When what you want will destroy what you want

November 24th, 2010 Posted by Esther Inglis-Arkell

Let me start by saying, “All hail Paul Cornell.”  Between Action Comics and Knight and Squire he is rocking books set on both sides of the pond.  Each book takes an unconventional look at superhero comics.  Knight and Squire looks at a superhero team set in the English country side.  Things are incredibly civil.  The heroes and villains hang out together at a bar protected by a kind of truce magic, and both sides enjoy it.  Everyone in town knows who Knight and Squire are, but no one says anything because that would be rude.  It’s a relaxed look at an adventuring team. 

Action Comics, which chronicle’s Lex Luthor’s quest to get the black lantern ring, is definitely not relaxed.  It follows the most brilliant, driven man in the world, and that man has a chip on his shoulder.  It’s a great read because Lex Luthor achieves real grandeur in his quest.  His intelligence shines through, as does his moral code, which is a very primitive and appealing one; he has to be in control, and he won’t ever stop fighting to get control.  He won’t back down.  While it’s clear he’s not actually a good person, he has a greatness that lets you understand why people would follow him.

I just wish he’d stop killing people.

But he won’t, because he’s Lex Luthor.

Don’t get me wrong, I think that the character could be spun so enough that there is a comics series about how he’s just trying to do good and the conflict with Superman is a grudge match fueled by unfortunate misunderstandings.  It’s just that stringing those misunderstandings together will result in making this character – the embodiment of strength of will – look ineffectual, and Superman – the embodiment of kindness – look petty.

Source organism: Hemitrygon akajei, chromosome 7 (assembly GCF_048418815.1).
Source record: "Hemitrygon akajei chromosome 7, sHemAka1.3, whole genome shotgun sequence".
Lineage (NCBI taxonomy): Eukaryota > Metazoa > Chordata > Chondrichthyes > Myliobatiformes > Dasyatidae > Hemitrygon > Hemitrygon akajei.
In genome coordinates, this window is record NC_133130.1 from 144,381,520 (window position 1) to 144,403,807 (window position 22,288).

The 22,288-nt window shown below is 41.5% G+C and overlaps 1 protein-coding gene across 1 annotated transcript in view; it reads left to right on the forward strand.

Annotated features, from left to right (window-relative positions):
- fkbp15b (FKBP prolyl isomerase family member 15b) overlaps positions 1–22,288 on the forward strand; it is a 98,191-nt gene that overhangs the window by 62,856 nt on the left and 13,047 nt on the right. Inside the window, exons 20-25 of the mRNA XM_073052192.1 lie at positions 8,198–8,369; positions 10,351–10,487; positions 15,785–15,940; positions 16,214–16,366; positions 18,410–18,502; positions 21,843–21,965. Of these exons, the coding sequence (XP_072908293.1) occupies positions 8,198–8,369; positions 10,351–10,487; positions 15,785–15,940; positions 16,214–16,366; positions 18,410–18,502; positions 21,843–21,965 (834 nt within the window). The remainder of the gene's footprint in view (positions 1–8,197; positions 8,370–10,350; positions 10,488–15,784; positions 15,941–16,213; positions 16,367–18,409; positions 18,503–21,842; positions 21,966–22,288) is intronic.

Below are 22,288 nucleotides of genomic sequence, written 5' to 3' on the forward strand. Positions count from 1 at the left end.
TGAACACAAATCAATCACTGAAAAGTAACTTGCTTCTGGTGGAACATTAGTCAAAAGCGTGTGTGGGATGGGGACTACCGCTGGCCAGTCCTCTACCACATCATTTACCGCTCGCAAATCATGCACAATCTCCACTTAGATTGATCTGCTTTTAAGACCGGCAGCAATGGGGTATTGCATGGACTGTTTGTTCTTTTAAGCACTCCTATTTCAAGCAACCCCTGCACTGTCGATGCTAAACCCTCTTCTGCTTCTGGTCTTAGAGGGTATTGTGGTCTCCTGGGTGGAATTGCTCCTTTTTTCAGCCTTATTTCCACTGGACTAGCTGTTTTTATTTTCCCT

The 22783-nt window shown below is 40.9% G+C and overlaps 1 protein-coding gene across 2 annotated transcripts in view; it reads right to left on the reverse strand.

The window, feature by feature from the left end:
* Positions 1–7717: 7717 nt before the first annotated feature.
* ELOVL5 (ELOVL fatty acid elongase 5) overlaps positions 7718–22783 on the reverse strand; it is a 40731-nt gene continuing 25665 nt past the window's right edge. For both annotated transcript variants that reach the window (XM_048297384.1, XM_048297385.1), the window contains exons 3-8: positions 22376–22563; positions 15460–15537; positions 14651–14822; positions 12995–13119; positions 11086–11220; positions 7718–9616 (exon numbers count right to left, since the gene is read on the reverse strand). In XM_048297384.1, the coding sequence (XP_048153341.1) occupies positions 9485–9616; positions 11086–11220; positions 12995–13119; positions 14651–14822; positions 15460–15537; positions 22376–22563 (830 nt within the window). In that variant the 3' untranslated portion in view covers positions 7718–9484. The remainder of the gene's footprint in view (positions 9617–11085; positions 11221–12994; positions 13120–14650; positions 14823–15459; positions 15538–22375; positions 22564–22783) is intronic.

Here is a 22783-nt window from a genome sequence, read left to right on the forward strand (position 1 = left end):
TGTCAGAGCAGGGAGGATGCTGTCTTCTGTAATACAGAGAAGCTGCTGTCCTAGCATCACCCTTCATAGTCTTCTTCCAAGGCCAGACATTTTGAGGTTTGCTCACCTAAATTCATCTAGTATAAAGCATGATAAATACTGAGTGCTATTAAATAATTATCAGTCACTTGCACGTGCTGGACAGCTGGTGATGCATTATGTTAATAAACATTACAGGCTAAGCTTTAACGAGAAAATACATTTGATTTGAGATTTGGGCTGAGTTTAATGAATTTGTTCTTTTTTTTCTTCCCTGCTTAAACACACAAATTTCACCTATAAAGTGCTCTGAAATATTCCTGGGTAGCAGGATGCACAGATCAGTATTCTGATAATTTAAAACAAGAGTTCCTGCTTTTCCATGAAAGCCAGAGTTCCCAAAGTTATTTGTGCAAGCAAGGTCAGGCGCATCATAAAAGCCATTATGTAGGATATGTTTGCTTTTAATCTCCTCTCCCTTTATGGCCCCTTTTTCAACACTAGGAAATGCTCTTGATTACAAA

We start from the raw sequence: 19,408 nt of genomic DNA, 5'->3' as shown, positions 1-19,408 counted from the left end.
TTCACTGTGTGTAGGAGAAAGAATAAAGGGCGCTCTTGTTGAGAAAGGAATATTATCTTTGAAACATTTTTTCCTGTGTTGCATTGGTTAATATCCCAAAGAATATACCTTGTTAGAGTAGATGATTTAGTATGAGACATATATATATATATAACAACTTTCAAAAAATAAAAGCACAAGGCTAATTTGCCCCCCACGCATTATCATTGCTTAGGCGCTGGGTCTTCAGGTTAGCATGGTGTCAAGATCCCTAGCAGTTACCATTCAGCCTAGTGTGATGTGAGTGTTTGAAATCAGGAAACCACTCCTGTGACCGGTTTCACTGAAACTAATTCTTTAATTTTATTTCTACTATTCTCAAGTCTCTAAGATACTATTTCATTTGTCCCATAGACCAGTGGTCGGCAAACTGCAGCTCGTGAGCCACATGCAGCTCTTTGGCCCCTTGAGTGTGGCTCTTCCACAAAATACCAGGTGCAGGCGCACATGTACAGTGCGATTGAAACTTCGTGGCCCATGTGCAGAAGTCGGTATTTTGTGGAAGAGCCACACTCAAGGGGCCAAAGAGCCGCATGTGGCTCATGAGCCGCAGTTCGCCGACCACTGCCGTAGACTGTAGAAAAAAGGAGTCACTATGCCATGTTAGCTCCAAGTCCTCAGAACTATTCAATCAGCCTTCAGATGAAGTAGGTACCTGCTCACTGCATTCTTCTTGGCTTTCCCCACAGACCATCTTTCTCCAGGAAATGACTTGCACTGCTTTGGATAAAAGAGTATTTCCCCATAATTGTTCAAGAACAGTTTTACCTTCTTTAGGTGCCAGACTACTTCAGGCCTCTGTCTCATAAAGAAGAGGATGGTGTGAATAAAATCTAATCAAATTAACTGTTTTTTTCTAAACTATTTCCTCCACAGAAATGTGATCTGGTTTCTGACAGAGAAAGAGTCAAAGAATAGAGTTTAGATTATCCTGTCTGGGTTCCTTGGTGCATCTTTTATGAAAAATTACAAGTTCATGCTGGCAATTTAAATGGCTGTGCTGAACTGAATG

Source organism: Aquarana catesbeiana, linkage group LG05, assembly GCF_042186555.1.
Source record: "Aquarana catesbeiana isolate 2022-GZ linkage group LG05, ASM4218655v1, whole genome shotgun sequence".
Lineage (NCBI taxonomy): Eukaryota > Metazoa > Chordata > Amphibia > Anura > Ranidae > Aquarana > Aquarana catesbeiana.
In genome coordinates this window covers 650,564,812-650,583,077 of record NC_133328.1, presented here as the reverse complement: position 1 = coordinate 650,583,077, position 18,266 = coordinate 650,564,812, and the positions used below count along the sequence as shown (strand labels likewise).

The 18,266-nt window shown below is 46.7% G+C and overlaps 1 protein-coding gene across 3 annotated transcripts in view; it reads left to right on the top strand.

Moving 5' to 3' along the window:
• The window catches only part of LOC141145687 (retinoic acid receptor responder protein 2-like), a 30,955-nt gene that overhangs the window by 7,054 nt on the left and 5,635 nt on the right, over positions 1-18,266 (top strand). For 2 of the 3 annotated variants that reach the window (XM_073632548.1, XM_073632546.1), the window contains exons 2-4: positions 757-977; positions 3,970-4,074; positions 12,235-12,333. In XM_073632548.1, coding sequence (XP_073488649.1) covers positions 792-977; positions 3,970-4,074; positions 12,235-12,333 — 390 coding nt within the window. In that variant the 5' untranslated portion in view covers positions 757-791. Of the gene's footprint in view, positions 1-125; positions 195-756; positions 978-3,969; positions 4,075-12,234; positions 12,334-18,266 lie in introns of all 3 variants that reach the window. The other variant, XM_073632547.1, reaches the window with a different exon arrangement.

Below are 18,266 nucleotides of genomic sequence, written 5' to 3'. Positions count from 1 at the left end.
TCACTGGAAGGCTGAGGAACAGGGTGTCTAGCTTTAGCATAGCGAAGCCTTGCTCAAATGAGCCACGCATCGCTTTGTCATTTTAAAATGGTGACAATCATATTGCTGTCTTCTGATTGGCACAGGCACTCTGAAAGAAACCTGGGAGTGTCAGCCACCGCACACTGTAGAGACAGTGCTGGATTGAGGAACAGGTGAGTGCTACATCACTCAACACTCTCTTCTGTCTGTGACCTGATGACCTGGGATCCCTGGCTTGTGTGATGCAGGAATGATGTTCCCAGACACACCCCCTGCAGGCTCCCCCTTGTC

I mean, I’ll still buy it.  For crying out loud, I’m still checking out Green Arrow solicits trying to see some sign that they’ll bring Conner and Mia and Dinah and even Lian and Roy back.  I buy comics long after they make me miserable.  Pretty much every fan does.  It’s just that sometimes we’re the cause of our own misery.

Deadpool started small and climbed up to multiple titles per month.  People noticed a quality drop and didn’t like it.  So Marvel started a poll to cut a Deadpool title and people didn’t like that either.

Batman was the lone vigilante in the night.  Unwavering and infallible, he was a solitary soldier.  But people liked that solitary soldier, and so he was put on team, in charge of teams, as an adversary or backer to teams.  His world was crowded with followers and sidekicks and lovers and old friends, because people wanted to see more of him.  And through it all, the writers struggled for that same, solitary, infallible persona.  Eventually it got ridiculous, and it’s a good thing that Grant Morrison is ushering a Batman who embraces the group dynamic, because that “I am the night” thing wasn’t cutting it any more.

Comic mentality is often junkie mentality.  People want more, faster, more intense.  And then when they get a steady stream of stories artificially twisted around a marketable concept instead of one or two new takes, it’s never as satisfying as it should be.  Everyone ends up frustrated.  Fans because they aren’t getting what they want, and creators because they’re giving people exactly what they always said they wanted.

Sometimes we’re our own worst enemy.

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